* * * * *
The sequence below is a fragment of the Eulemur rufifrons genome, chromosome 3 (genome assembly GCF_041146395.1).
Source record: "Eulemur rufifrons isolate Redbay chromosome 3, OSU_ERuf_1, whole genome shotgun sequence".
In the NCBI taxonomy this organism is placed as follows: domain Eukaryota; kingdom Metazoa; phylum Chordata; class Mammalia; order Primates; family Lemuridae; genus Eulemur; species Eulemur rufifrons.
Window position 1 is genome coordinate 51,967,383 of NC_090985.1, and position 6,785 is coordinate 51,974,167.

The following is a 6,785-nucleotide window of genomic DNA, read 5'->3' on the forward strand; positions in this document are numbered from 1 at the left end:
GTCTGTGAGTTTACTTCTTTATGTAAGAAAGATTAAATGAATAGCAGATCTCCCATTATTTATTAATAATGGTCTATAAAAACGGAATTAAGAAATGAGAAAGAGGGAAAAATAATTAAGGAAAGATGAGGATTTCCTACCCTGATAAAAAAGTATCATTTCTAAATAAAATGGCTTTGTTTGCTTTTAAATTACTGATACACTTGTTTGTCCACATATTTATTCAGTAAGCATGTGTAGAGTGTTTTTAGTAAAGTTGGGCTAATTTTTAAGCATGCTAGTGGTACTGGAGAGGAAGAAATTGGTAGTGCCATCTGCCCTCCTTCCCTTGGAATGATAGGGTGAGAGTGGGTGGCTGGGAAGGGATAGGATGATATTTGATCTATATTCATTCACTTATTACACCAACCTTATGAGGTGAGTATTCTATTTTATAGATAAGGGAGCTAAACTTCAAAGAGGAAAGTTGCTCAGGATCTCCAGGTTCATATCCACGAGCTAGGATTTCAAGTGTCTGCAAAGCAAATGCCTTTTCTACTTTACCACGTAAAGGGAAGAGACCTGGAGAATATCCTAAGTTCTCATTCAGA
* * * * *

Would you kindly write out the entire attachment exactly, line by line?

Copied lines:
The sequence below is a fragment of the Eulemur rufifrons genome, chromosome 3 (genome assembly GCF_041146395.1).
Source record: "Eulemur rufifrons isolate Redbay chromosome 3, OSU_ERuf_1, whole genome shotgun sequence".
In the NCBI taxonomy this organism is placed as follows: domain Eukaryota; kingdom Metazoa; phylum Chordata; class Mammalia; order Primates; family Lemuridae; genus Eulemur; species Eulemur rufifrons.
Window position 1 is genome coordinate 51,967,383 of NC_090985.1, and position 6,785 is coordinate 51,974,167.

The following is a 6,785-nucleotide window of genomic DNA, read 5'->3' on the forward strand; positions in this document are numbered from 1 at the left end:
GTCTGTGAGTTTACTTCTTTATGTAAGAAAGATTAAATGAATAGCAGATCTCCCATTATTTATTAATAATGGTCTATAAAAACGGAATTAAGAAATGAGAAAGAGGGAAAAATAATTAAGGAAAGATGAGGATTTCCTACCCTGATAAAAAAGTATCATTTCTAAATAAAATGGCTTTGTTTGCTTTTAAATTACTGATACACTTGTTTGTCCACATATTTATTCAGTAAGCATGTGTAGAGTGTTTTTAGTAAAGTTGGGCTAATTTTTAAGCATGCTAGTGGTACTGGAGAGGAAGAAATTGGTAGTGCCATCTGCCCTCCTTCCCTTGGAATGATAGGGTGAGAGTGGGTGGCTGGGAAGGGATAGGATGATATTTGATCTATATTCATTCACTTATTACACCAACCTTATGAGGTGAGTATTCTATTTTATAGATAAGGGAGCTAAACTTCAAAGAGGAAAGTTGCTCAGGATCTCCAGGTTCATATCCACGAGCTAGGATTTCAAGTGTCTGCAAAGCAAATGCCTTTTCTACTTTACCACGTAAAGGGAAGAGACCTGGAGAATATCCTAAGTTCTCATTCAGA